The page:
Latest IRP needs industry to weigh in: Collaborative spirit needed to address our energy challenges

Nicolway Mall with New Southern Energy solar plant. Photo: Supplied

Nicolway Mall with New Southern Energy solar plant. Photo: Supplied

Published Apr 4, 2024


By Dave Masureik

LAST month, South Africa’s Cabinet, the most senior level of the executive branch of the government, approved the country’s Integrated Resource Plan (IRP) 2023.

Formally issued by Minister of Mineral Resources and Energy Gwede Mantashe, the original intention was for the plan, that lays out how South Africa will seek to ensure security of electricity supply, to be updated every two years. However, only two versions of the IRP exist to date, which include the original 2010 plan and the amended version enacted in 2019.

Nonetheless, the 2019 IRP provided for the installation of more than 25GW of renewable energy capacity and 3GW of energy storage by 2030, procured through regular auctions. Steps have been toward achieving this. In October 2021, government awarded power purchasing agreements (PPAs) for 2.6GW of clean-energy capacity through its auction programme, and in June 2022 it opened bids for an increased volume of PPAs for 5.2GW of wind and solar projects.

While Minister of Electricity Kgosientsho Ramokgopa explained, “This will underpin our responses in relation to how we are going to address the energy situation in the country,” to many industry stalwarts the 2024 document signals a hollow victory, replete with contradictions and lacking the detail, ambition and technical prowess required to achieve effectiveness. However, we must not let a jaded mindset affect how we react to the opportunity to contribute.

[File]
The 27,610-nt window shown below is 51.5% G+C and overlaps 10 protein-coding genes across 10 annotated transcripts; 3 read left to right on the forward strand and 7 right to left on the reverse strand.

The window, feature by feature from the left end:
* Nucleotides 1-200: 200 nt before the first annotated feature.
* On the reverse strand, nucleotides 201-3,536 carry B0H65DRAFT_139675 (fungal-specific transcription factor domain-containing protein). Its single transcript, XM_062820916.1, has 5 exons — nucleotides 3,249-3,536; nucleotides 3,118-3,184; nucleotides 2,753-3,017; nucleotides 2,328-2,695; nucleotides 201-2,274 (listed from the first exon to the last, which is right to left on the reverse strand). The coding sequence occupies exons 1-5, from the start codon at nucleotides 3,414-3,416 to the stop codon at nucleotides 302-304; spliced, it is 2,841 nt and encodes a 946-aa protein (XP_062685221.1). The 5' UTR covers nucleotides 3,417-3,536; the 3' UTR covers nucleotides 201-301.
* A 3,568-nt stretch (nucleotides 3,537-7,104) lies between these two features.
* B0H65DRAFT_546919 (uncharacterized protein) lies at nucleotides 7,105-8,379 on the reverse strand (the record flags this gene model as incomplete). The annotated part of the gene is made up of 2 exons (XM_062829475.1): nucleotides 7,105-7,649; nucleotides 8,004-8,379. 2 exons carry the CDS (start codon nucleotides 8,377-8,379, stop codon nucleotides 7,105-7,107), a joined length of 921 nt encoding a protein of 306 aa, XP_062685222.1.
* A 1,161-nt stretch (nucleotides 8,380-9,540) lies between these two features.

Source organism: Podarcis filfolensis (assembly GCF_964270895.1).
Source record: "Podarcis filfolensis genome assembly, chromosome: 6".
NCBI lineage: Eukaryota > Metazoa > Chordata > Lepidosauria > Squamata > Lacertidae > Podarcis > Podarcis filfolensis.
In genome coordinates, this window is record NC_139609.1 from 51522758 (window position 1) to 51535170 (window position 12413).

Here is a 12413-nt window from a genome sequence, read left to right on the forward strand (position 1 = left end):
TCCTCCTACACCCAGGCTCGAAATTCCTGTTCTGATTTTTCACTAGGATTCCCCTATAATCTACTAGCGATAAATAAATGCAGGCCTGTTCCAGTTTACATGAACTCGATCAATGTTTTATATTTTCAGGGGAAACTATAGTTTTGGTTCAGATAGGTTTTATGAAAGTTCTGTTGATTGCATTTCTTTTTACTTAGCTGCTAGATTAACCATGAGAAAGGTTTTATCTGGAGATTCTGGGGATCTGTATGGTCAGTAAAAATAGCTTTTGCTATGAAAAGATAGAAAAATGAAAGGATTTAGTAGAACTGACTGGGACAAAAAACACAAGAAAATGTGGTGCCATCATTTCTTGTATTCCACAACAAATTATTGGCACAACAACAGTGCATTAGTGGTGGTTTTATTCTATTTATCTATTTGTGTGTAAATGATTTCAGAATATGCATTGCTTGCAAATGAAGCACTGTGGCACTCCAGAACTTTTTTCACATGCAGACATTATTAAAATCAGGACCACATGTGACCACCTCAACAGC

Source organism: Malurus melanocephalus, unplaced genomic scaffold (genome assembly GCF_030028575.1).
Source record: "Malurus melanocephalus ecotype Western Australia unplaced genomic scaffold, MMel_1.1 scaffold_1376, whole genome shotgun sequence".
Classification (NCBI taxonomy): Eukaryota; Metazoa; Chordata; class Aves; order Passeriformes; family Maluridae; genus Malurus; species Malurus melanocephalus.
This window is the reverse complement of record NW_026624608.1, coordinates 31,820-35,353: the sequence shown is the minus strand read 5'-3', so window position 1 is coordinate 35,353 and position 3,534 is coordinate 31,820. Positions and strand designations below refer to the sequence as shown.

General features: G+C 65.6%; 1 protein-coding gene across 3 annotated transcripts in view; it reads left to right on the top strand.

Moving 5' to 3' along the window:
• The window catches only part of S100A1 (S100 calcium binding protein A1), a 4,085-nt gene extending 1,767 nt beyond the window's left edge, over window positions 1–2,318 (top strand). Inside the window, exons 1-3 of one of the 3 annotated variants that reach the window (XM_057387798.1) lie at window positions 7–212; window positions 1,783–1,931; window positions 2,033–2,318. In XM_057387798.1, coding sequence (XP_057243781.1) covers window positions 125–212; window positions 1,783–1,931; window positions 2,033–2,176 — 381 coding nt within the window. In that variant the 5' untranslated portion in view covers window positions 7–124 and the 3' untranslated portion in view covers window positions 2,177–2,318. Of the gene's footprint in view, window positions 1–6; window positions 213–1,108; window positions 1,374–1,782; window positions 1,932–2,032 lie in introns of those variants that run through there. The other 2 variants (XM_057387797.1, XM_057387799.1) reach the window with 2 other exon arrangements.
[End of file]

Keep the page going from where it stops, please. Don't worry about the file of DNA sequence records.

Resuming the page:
New IRP provides for two time horizons

Open to public comments until February 23, the 52-page document considers several scenarios and latest developments in the country's electricity industry. It delineates two time periods: the present until 2030, focusing on addressing current generation capacity constraints and system requirements to close the supply gap; and the period from 2031 to 2050, focusing on long-term electricity generation planning with the goal to achieve a net zero electricity sector by 2050.

Again, in the long term, the IRP outlines a combination of dispatchable technologies with high utilisation factors - including different combinations of nuclear, renewables, clean coal and gas - which will diversify supply and lower carbon emissions, which is very positive.

Private sector must weigh-in

The Department of Department of Mineral Resources and Energy intends to finalise the IRP by the end of May and this is where the private sector needs to step in. While scepticism may exist regarding the plan's potential efficacy, the importance of informed and robust input from key stakeholders within the private sector cannot be emphasized enough.